Hanson argues that the Wisconsin Supreme Court's decision was contrary to this body of law because the court never asked whether applying § 904.04(1)(b) to exclude character evidence about Klinkhammer was arbitrary or disproportionate to the rule's purpose. Indeed, the court did not identify a purpose at all. It simply reasoned that (1) there is a right to present a defense, although it is limited; (2) most rules of evidence comply with this right; and (3) § 904.04(1)(b) is one of those rules.
All this is true, but it does not follow that the state court applied the wrong rule. At most, Hanson's argument shows that the court voiced no rule at all—that it moved from a major premise (most rules of evidence are constitutional) to a conclusion (this rule of evidence is constitutional) without stating the minor premise that linked the two. Yet the Supreme Court has said that a state court does not need to cite, or even be aware of, its precedents “so long as neither the reasoning nor the result of the state-court decision contradicts them.” Early v. Packer, 537 U.S. 3, 8, 123 S.Ct. 362, 154 L.Ed.2d 263 (2002); see also Stock v. Rednour, 621 F.3d 644, 648 (7th Cir.2010) (“Our review is of the state court's decision, not the cases that it cited (or failed to cite) along the way.”). The “contrary to” prong of § 2254(d) requires Hanson to show more than the state's failure to cite Holmes, Rock, or some other like case to justify its conclusion. It requires him to show that the state court's decision “contradicts” clearly established law, Brown, 544 U.S. at 141, and nothing the state court said about Hanson's federal claim is out of step with the Supreme Court's cases. To the contrary, the court accurately stated their holdings.
The second way Hanson can satisfy § 2254(d) is if the Wisconsin Supreme Court unreasonably applied clearly established law—if its “ruling on the claim being presented in federal court was so lacking in justification that there was an error ․ beyond any possibility for fairminded disagreement.” Harrington v. Richter, ––– U.S. ––––, –––– – ––––, 131 S.Ct. 770, 786–87, 178 L.Ed.2d 624 (2011). Federal courts must adopt this deferential approach even when state-court decisions give no reasons for an outcome at all. See id. at 786 (facing a state court's one-sentence summary disposition, “a habeas court must determine what arguments ․ could have supported[ ] the state court's decision.”). It follows that federal courts must do the same where, as here, the state court gave some reasons for an outcome without necessarily displaying all of its reasoning.
Malinowski v. Smith, 509 F.3d 328 (7th Cir.2007), is instructive. In that case, a state trial-court excluded, as privileged, testimony by the victim's school counselor concerning the young victim's difficulty perceiving and relating the truth. The defendant claimed that this violated his right to present a defense. The operative state-court decision did not reference the Holmes /Rock test, or even any federal law at all. Nevertheless, examining the relevant Supreme Court cases and the Wisconsin law at issue, we concluded that a fairminded jurist could determine that the evidence was constitutionally excluded, and so we denied the writ. Id. at 335–39.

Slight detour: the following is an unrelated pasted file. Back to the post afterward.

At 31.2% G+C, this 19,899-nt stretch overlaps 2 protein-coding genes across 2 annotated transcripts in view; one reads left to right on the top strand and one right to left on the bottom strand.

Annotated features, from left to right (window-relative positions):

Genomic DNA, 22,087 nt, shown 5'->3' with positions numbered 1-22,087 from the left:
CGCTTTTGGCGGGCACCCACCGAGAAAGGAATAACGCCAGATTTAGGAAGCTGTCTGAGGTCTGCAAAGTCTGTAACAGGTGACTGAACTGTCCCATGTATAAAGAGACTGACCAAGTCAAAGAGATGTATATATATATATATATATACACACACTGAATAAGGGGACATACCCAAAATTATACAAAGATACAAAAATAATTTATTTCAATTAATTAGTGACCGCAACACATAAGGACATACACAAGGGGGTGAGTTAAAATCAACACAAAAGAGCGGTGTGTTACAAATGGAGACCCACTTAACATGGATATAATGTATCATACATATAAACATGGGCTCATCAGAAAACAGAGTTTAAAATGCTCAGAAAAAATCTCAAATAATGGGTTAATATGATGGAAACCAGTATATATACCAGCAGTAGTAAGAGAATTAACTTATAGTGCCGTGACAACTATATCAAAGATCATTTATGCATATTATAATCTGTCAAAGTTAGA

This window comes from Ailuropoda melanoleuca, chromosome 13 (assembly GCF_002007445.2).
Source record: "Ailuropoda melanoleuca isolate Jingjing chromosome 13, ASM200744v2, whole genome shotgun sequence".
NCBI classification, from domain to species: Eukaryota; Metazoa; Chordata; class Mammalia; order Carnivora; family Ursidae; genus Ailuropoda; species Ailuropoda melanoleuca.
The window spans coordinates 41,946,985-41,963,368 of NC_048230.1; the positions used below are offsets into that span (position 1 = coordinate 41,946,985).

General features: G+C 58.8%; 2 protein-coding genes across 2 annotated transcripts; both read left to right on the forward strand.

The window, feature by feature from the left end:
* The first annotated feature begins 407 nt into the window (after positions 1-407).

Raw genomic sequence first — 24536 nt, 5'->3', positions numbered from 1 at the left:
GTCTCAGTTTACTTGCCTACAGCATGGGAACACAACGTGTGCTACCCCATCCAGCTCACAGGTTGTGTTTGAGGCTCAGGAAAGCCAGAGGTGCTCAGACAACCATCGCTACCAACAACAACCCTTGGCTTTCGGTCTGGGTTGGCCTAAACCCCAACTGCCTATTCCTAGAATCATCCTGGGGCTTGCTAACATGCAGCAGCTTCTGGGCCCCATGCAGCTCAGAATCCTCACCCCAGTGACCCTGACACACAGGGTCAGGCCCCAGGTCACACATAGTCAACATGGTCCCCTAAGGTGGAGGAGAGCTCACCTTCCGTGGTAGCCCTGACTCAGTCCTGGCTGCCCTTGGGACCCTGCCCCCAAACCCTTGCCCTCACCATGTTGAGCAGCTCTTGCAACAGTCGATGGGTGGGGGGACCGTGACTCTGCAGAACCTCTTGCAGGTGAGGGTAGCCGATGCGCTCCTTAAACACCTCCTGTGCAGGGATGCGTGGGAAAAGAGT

The Wisconsin Supreme Court's decision in this case was likewise well within the realm of reasonableness. To begin with, the balancing approach required by Holmes and Rock involves very general interests. For that reason, we recently cautioned against reading Rock too broadly in the habeas context. See Arredondo v. Huibregtse, 542 F.3d 1155, 1170 (7th Cir.2008). We also noted that “a state court's application of the Rock methodology entails a substantial element of judgment,” so that the state court “is entitled to more leeway” on habeas corpus review. Id. (internal quotation marks omitted). Our review of the Wisconsin's court's decision is thus even more deferential than usual.
Wis. Stat. § 904.04(1)(b) also tracks FRE 404(a)(2)(B) and thus falls squarely within those “standard rules of evidence” that the Supreme Court has said almost always pass constitutional muster. Taylor v. Illinois, 484 U.S. 400, 410, 108 S.Ct. 646, 98 L.Ed.2d 798 (1988). Just this year, the Court observed that “[o]nly rarely have we held that the right to present a complete defense was violated by the exclusion of defense evidence under a state rule of evidence.” Nevada v. Jackson, ––– U.S. ––––, ––––, 133 S.Ct. 1990, 1992, 186 L.Ed.2d 62 (2013) (per curiam). The Court also noted that the “constitutional propriety” of a state rule that was “akin to [a] widely accepted rule of evidence ․ cannot be seriously disputed.” Id. at 1993; see also Montana v. Egelhoff, 518 U.S. 37, 42, 116 S.Ct. 2013, 135 L.Ed.2d 361 (1996) (“[A]ny number of familiar and unquestionably constitutional evidentiary rules authorize the exclusion of relevant evidence.”); Harding v. Sternes, 380 F.3d 1034, 1048 (7th Cir.2004) (“Rule 404(b) is not unconstitutional and therefore Illinois' equivalent is not unconstitutional.”).
We think it very unlikely that § 904.04(1) would disturb this trend. As the Wisconsin Supreme Court observed in regards to the state evidentiary issue, excluding the character evidence about Klinkhammer served important, nonarbitrary goals. The evidence “would have added little to the jury's understanding of [Hanson's] actions during the traffic stop, and ․ likely would have confused the relevant issues.” Hanson, 338 Wis.2d at 265, 808 N.W.2d 390. These are classic reasons to exclude character evidence. See, e.g ., Michelson v. United States, 335 U.S. 469, 476, 69 S.Ct. 213, 93 L.Ed. 168 (1948) (the exclusion of character evidence “tends to prevent confusion of issues ․ and undue prejudice”); Advisory Committee's Note to Fed.R.Evid. 404(a) (1972) (“Character evidence is of slight probative value and ․ tends to distract the trier of fact from the main question of what actually happened on the particular occasion.”).